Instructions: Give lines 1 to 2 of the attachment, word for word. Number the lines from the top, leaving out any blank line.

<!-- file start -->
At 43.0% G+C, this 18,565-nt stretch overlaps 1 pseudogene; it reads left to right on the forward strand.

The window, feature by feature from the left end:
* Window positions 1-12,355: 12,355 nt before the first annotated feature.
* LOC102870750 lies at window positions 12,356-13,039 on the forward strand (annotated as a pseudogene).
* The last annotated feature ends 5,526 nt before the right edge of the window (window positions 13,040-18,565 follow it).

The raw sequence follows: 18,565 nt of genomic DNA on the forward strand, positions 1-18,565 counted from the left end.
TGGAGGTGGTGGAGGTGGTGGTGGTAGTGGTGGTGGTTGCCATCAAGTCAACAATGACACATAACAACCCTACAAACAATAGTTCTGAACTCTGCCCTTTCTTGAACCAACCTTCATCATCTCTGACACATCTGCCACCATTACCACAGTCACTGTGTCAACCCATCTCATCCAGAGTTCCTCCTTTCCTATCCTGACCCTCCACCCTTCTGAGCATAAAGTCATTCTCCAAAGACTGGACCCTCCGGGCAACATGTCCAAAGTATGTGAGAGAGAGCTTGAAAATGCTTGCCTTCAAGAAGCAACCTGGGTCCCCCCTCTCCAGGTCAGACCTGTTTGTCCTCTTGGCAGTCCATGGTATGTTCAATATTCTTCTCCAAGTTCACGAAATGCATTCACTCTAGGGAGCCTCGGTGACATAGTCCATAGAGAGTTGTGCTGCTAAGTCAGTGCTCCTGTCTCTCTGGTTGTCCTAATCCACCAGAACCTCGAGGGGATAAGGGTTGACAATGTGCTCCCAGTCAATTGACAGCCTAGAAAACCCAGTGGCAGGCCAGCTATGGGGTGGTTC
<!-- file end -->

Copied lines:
At 43.0% G+C, this 18,565-nt stretch overlaps 1 pseudogene; it reads left to right on the forward strand.

The window, feature by feature from the left end: